Now that summer is over, it’s time to get back to business — the business of getting fit and eating right. So drop that hot dog with the works, ’cause we’re here to inform you about which of these magazines is the best at getting you back into fighting trim.

Weight Watchers

Oprah Winfrey, who sent Weight Watchers’ stock soaring last year when she bought a huge stake in the diet company — and is even helping choose a successor to the company’s recently departed chief executive — is also helping sell the New York outfit’s magazine. The queen of all media makes a small cover appearance to hawk a sweepstakes to a luxury retreat to be capped by a visit from Lady O herself. The sweepstakes is part of a “Better Together!” column, where sisters Kara and Kyle collectively lose 175 pounds. Mutual support keeps the sisters on track, especially when one hits a metaphorical wall. Elsewhere, the issue has a captivating eight-page spread, “Eat Like a New Yorker” — a mouth-watering tour of Manhattan, Brooklyn and Queens, with stops at Little India, Little Italy and Little Saigon.

The Good Life

In Dr. Oz The Good Life, the Columbia prof and TV personality, warns readers about a recent and disturbing phenomenon: Pre-Election Stress Disorder. No, really. “This kind of stress can raise your blood pressure, wreck your sleep and your diet, and maybe even land you on my operating table,” Dr. Oz writes. Better skip tonight’s debate. The issue also cooks up a moving first-person account, “How a Food Lover Dropped 100 Pounds,” about Andrea Freitas, who went from a chubby childhood (“My parents got divorced when I was young, so that meant two households I could overeat in”) to her wedding-day peak of 275 pounds (I knew I’d feel devastated if there wasn’t a bridal gown that fit me, so I didn’t even attempt to look for one”) to later in adulthood, when she ditched soda then learned portion management. Now, at 160 pounds, she focuses on flavor and racking up metrics on her Fitbit.

Clean Eating

Clean Eating, as the monthly from Active Interest Media routinely reminds its readers, “is not a diet; it’s a lifestyle approach to food and its preparation.” Yet its October issue takes a decidedly scientific turn with a special gut-health section devoted to balancing your microbiome — the bacteria, fungi, viruses and yeasts that live in your gut and on your skin. Editor-in-Chief Alicia Tyler calls it “the single most important area of health interest to you at the moment.” Okaaaay. What ever became of carb-counting?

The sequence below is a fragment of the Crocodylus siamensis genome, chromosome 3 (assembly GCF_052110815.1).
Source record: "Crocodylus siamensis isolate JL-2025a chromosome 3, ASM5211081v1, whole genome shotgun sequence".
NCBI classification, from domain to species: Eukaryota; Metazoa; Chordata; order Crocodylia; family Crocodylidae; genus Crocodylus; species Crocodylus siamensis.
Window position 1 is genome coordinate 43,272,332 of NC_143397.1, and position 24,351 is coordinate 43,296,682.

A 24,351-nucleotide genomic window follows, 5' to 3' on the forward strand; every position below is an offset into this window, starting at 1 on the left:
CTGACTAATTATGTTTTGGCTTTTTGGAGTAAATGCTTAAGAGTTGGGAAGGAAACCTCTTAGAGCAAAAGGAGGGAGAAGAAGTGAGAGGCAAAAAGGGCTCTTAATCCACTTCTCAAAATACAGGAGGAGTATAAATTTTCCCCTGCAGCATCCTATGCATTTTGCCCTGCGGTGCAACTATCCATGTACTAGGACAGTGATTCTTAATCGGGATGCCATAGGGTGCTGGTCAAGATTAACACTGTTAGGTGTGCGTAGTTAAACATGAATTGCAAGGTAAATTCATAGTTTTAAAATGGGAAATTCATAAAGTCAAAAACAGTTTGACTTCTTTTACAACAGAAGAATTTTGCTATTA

Cooking Light

Cooking Light reminds us the holiday season’s approaching, with features on “A Make- Ahead Halloween Feast” and “Pumpkins Made Perfect.” But Editor Hunter Lewis also has news: “We’re now a part of the estimated $1.5 billion meal kit delivery market, an emerging cadre of food-in-a-box solutions engineered for these ever-accelerating times.” The Time Inc. magazine’s partner in this non-journalistic endeavor is FreshRealm, which will ship pre-chopped ingredients — in accordance with Cooking Light recipes — to subscribers’ doors. That said, the October issue remains true to Cooking Light’s mission by offering an array of seasonal food ideas — none more enticing than its “Cook the Cover!” recipe for chicken, bacon and potato soup.

New Yorker

In what looks like an undeclared bid to prod uninspired Hillary voters, the New Yorker publishes an analysis of how the presidential race will affect the next US Supreme Court. It helpfully notes, for example, that Stephen Breyer is 78, Anthony Kennedy is 80 and Ruth Bader Ginsburg is 83. Any judges that appear on Donald Trump’s list of possible nominees, which now stretches to 21, “would essentially return the court to where it was before (Antonin) Scalia’s death,” Jeffrey Toobin warns. Elsewhere, the magazine attempts to take down Frauke Petry, a rising right-wing politician in Germany whose “boring” speeches belie her extreme views not only on immigrants but also homosexuality and feminism, according to writer Thomas Meaney. However kooky Petry might seem, have Angela Merkel’s immigration policies been any less kooky? We wonder, and so do German voters.


Time tackles Europe’s rightward shift with a close-up of Austria’s own rising star, Norbert Hofer. Like so many of these media stories (see above), it can’t resist the bald juxtaposition of these burgeoning political movements with Nazism. Yes, it’s fun and provocative to assert that this is 1933 all over again. But we’d submit this emotional — and, while we’re at it, lazy and uninformative — approach to coverage is doing more to incite the emotions of the “deplorables” feared by Big Media and their presidential candidate. By contrast, the cover story on Colin Kaepernick and the national anthem protest trend he’s jumpstarted at high-school football teams nationwide strikes us as rational. Ditto for the piece on the Chelsea terror suspect: apparently, none of his Muslim neighbors were willing to hide him from the cops. Quite different from Paris, we’re happy to say.